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Peer-To-Peer File Sharing Policy

PURPOSE

The primary purpose of this policy is to inform, educate and set expectations for the members of the university community of their individual and corporate responsibilities towards the use of Peer-to-Peer applications using the University’s network.

SCOPE

This policy addresses the issues, impacts and concerns with file sharing aspects of Peer-to-Peer networking applications using the University’s network.

BACKGROUND

While the definition itself is controversial, generally a peer-to-peer (often referred to as P2P) computer network refers to any network that does not have fixed clients and servers, but a number of peer nodes that function as both clients and servers to the other nodes on the network. This model of network arrangement is contrasted with the client-server model. Any node is able to initiate or complete any supported transaction. Peer nodes may differ in local configuration, processing speed, network bandwidth, and storage quantity. Put simply, peer-to-peer computing is the sharing of computer resources and services by direct exchange between systems. Many researchers are looking into the practical uses of this technology.1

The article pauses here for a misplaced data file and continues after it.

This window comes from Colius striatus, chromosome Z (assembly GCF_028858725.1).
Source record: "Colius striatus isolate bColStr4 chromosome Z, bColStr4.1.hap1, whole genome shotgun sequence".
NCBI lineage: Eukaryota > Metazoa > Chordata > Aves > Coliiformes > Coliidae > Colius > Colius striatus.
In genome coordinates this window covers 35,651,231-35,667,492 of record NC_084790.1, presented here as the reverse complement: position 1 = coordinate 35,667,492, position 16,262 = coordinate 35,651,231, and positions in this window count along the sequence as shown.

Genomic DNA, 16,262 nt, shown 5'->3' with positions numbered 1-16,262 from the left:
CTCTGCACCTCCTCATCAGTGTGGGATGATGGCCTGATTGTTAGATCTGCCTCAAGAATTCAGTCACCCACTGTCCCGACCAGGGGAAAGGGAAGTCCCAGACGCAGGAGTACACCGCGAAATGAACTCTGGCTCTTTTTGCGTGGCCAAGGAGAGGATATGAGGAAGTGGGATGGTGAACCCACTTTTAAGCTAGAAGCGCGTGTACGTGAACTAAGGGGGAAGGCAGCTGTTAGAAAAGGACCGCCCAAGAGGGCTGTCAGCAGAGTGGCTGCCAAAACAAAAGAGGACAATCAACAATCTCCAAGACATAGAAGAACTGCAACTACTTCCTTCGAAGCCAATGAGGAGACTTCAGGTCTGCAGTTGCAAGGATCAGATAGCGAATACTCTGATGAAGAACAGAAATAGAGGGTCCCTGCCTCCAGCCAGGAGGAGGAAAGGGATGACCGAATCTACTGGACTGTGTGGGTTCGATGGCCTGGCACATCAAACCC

This policy intends to make it clear that P2P architecture, itself, is not in question. What is a concern, however, is one of the most prevalent uses of this technology, P2P File Sharing applications used for the distribution of copyrighted content. BitTorrent, µTorrent, Morpheus, KaZaA, Aimster, Madster, AudioGalaxy and Gnutella, are examples of the kinds of P2P File Sharing software which can be used inappropriately to share copyrighted content. Note, that some of these applications are not pure peer-too-peer architectures, further reinforcing that the issues with File Sharing applications have more to do with risk of abuses, than in the technology itself. Along with copyright infringement, other concerns of P2P File Sharing applications include network resource utilization, security, and inappropriate content. For a more in-depth definition of peer-to-peer and the various types (hybrid vs. pure) and peer-to-peer’s relationship with distributed networks, please refer to the footnotes2.

For the purposes of this policy, a Peer-to-peer file sharing application is any application that transforms a personal computer into a server that distributes data simultaneously to other computers.

POLICY